BHCIA Research Initiative: About


The CIHR Dementia Research Strategy (DRS) – precursor to the BHCIA Research Initiative - was created in 2009 by CIHR to support research on the latest preventive, diagnostic and treatment approaches to Alzheimer's disease and other neurodegenerative diseases causing dementia. An important outcome of the DRS was the creation of the Canadian Consortium on Neurodegeneration in Aging (CCNA) in 2014.

The DRS underwent a program evaluation in 2018. The evaluation addressed issues related to the relevance, design and delivery, and performance of both the national and international components of the DRS and offered recommendations to improve the program. A key recommendation was to continue to invest strategically in dementia research, including supporting the research and innovation needs of the National Dementia Strategy, which was launched by the Government of Canada in 2019.

In autumn 2020, CIHR-IA embarked on an extensive consultation and engagement process to assess the changes in dementia research since the inception of the DRS, including identifying future research themes and needs that should be included in the development of a new major research initiative. These conversations inspired the development of the Brain Health and Cognitive Impairment in Aging (BHCIA) Research Initiative. This new initiative builds on the successes of previous and ongoing investments in dementia research, expanding into new areas that are not covered by current CIHR programs. The BHCIA Research Initiative was operationalized by the announcement in Federal Budget 2022, allocating $20 million to CIHR over five years to ramp up efforts to learn more about dementia and brain health in aging, to improve treatment and outcomes for persons living with dementia, and to evaluate and address mental health consequences for caregivers and different models of care. In addition to the Federal Budget, complementary funding was secured from CIHR and external partners, raising the total investment in the Initiative to over $40M.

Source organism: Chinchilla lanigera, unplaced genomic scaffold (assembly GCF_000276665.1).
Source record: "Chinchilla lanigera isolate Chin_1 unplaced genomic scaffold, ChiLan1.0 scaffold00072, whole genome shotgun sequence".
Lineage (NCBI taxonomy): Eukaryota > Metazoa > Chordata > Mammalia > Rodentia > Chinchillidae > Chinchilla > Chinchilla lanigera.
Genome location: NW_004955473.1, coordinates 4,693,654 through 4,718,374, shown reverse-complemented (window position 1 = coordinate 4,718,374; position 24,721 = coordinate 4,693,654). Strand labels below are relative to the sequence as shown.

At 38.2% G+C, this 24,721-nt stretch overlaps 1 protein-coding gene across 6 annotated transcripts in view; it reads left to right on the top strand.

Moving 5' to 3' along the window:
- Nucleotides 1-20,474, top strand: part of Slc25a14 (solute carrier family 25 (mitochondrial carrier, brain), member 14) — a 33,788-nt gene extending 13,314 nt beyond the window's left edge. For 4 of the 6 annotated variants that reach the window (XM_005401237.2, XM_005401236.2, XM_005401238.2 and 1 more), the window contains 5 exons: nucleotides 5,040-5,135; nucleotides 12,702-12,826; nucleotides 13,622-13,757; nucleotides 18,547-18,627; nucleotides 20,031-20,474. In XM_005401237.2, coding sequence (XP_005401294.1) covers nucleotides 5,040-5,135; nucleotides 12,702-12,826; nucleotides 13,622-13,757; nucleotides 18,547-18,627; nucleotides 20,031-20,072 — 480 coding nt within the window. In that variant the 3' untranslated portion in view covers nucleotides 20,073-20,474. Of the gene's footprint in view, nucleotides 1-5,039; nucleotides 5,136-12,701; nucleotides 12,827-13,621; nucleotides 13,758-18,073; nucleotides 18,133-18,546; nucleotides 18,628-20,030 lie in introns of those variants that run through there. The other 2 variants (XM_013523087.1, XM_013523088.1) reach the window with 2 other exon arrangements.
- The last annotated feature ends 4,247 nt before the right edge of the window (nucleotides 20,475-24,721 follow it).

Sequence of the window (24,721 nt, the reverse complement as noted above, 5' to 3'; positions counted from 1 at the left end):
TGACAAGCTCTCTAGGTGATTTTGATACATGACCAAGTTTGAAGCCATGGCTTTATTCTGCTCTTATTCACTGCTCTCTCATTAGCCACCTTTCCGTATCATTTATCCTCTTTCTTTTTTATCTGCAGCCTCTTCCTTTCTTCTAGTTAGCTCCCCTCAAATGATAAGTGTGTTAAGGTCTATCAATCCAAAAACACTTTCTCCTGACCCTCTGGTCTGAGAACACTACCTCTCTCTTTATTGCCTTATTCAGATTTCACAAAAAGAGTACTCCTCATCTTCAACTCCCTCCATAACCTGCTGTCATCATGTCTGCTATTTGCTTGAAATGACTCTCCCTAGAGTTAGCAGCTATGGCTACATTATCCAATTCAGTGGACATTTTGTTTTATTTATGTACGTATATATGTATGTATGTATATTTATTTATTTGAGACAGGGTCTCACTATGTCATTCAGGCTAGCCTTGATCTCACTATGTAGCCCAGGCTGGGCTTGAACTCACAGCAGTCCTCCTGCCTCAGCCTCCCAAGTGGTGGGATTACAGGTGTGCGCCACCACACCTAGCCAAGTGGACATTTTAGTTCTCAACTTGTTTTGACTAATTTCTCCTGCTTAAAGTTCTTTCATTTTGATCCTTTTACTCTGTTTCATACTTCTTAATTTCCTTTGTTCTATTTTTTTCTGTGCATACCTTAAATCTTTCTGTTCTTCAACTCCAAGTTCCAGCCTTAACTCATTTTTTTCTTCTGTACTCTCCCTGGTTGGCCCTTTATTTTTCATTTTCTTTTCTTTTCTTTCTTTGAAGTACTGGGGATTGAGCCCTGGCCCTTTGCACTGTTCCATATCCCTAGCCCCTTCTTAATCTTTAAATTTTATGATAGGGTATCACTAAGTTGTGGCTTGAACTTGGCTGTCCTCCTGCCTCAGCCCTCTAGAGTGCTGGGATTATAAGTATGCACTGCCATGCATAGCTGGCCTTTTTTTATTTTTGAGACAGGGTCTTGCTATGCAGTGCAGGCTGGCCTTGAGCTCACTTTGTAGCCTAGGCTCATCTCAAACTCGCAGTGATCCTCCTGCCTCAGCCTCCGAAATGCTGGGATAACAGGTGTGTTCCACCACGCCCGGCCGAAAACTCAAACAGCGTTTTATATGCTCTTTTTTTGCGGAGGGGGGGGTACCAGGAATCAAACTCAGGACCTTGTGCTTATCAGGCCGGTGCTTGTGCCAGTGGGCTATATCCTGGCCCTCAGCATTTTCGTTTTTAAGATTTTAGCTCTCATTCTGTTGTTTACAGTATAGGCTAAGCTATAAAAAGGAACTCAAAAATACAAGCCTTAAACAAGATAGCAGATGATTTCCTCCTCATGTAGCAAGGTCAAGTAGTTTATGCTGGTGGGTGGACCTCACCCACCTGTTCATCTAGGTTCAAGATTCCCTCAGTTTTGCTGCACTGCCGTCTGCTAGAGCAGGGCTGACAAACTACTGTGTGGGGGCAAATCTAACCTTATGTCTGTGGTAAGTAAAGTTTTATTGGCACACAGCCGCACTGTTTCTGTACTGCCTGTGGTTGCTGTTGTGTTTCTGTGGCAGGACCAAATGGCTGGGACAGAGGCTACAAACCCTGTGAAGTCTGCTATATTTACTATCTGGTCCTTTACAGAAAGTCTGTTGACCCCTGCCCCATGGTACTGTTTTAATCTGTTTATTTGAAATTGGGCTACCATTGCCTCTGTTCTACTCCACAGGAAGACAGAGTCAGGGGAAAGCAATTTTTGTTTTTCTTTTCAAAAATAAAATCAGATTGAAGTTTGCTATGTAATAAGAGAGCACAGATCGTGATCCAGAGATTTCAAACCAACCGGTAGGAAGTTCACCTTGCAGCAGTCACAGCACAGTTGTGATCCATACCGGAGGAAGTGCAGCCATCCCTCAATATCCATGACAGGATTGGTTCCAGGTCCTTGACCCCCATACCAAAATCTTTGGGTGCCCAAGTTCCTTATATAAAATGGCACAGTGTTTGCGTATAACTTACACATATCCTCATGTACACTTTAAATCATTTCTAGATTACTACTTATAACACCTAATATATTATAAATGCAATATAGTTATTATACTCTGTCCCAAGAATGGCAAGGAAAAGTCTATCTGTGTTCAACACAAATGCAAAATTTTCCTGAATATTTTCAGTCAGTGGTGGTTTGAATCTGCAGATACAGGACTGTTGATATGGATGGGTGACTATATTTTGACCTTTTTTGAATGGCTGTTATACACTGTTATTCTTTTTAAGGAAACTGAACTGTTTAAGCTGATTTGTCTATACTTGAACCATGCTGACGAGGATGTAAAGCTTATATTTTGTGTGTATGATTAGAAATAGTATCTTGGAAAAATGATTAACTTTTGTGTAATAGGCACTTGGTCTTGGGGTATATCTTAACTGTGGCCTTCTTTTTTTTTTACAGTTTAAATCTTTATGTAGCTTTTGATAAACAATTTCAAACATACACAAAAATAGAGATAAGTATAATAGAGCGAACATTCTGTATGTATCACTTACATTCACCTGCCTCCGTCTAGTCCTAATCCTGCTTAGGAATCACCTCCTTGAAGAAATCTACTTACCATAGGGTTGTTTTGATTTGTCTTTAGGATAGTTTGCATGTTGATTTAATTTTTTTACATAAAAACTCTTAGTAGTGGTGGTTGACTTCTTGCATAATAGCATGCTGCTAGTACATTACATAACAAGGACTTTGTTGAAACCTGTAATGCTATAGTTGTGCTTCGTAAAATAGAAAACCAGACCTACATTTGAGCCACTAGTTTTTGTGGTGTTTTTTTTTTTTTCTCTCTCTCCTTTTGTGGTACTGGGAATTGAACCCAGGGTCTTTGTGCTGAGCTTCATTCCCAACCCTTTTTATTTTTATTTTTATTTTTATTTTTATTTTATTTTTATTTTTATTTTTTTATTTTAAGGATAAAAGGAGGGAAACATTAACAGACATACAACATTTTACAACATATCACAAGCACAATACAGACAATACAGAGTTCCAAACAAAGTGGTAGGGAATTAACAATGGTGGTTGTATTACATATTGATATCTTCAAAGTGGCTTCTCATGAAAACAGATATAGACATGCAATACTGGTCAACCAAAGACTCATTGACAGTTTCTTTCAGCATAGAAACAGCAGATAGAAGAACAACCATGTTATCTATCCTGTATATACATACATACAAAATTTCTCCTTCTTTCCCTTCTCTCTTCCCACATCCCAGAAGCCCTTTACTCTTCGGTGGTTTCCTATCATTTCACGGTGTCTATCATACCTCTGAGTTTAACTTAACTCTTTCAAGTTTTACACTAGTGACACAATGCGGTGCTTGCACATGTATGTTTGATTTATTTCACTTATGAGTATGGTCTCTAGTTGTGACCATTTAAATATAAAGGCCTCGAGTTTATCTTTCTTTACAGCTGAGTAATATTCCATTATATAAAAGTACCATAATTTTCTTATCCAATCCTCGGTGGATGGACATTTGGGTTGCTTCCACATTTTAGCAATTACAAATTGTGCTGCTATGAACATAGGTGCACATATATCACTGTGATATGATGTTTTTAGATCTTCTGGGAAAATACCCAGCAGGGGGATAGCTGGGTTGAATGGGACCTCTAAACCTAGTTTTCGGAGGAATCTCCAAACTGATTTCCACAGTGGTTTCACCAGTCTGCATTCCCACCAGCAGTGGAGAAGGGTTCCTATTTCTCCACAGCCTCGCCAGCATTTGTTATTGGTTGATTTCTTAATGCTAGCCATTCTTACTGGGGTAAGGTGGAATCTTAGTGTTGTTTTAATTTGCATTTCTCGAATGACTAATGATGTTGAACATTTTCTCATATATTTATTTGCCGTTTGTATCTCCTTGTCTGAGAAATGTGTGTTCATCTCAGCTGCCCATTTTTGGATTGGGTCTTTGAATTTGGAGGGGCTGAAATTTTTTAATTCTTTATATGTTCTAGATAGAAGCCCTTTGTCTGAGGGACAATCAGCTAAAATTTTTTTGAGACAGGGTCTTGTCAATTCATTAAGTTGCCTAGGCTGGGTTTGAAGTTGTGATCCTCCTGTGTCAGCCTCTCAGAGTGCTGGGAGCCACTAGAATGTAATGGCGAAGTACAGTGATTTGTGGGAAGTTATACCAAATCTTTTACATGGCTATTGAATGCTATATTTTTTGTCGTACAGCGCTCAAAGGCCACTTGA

Areas of focus

The BHCIA Research Initiative will support research across the continuum from the healthy aging brain, to cognitive impairment and care for those impacted by dementia, as well as the wellbeing of their caregivers. New scientific knowledge generated by this investment will be shared widely with patients and their families, health care professionals, and policy- and decision-makers, through workshops, webinars, briefings, outreach campaigns, and other knowledge mobilization activities.

Long description

CIHR Brain Health and Cognitive Impairment in Aging Research Initiative

CIHR funding and CIHR Institute of Aging Strategic Programs

  • Research on: Risk Reduction, Care & Support and Caregivers
  • Training and Capacity Building
  • Knowledge Mobilization Hub
  • Impact: Innovation and implementation

Canadian Consortium on Neurodegeneration in Aging (CCNA)

  • Accelerate progress in research on age-related neurodegenerative diseases, including Alzheimer disease, vascular dementia, frontotemporal dementia, and Lewy body dementia. Established in 2014.
  • Impact: Synergy between researchers

Dementia Research Funders Alliance

  • Bring together key stakeholders in the brain health and dementia funding ecosystem in Canada. Through this alliance, we will leverage and amplify dementia research, identify the scope of current activities and identify research gaps and needs.
  • Impact: Collaboration with funding partners

Goals and cross cutting components

Long description

This image illustrates the key goals of the BHICA Research Initiative which are risk reduction (1) care, programs and services (2) and caregivers/care providers (3) and also the cross-cutting components: capacity building and training (1), knowledge mobilization (2), and partnerships (3).

Through the BHCIA Research Initiative, CIHR will support research focusing on three main research areas: risk reduction; care and support; and, care providers and caregivers, in order to address three overarching goals:

The BHCIA Research Initiative will also embed three cross-cutting components:

Date modified: